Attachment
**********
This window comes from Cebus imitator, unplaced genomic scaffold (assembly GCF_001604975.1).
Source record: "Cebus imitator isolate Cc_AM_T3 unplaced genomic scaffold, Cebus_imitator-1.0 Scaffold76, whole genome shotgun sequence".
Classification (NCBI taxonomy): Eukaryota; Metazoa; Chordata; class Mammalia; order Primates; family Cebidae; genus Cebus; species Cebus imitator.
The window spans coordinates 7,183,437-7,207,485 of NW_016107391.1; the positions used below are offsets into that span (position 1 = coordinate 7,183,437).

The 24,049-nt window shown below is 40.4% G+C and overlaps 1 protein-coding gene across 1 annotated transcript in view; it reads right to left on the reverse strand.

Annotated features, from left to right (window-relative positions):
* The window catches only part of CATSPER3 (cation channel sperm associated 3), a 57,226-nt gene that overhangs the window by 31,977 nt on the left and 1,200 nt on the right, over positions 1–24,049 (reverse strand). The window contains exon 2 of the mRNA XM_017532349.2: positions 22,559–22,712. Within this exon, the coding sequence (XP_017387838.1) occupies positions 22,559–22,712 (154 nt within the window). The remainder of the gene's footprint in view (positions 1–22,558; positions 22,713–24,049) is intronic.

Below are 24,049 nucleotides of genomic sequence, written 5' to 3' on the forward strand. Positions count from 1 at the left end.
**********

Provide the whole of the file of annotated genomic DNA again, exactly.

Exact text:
This window comes from Cebus imitator, unplaced genomic scaffold (assembly GCF_001604975.1).
Source record: "Cebus imitator isolate Cc_AM_T3 unplaced genomic scaffold, Cebus_imitator-1.0 Scaffold76, whole genome shotgun sequence".
Classification (NCBI taxonomy): Eukaryota; Metazoa; Chordata; class Mammalia; order Primates; family Cebidae; genus Cebus; species Cebus imitator.
The window spans coordinates 7,183,437-7,207,485 of NW_016107391.1; the positions used below are offsets into that span (position 1 = coordinate 7,183,437).

The 24,049-nt window shown below is 40.4% G+C and overlaps 1 protein-coding gene across 1 annotated transcript in view; it reads right to left on the reverse strand.

Annotated features, from left to right (window-relative positions):
* The window catches only part of CATSPER3 (cation channel sperm associated 3), a 57,226-nt gene that overhangs the window by 31,977 nt on the left and 1,200 nt on the right, over positions 1–24,049 (reverse strand). The window contains exon 2 of the mRNA XM_017532349.2: positions 22,559–22,712. Within this exon, the coding sequence (XP_017387838.1) occupies positions 22,559–22,712 (154 nt within the window). The remainder of the gene's footprint in view (positions 1–22,558; positions 22,713–24,049) is intronic.

Below are 24,049 nucleotides of genomic sequence, written 5' to 3' on the forward strand. Positions count from 1 at the left end.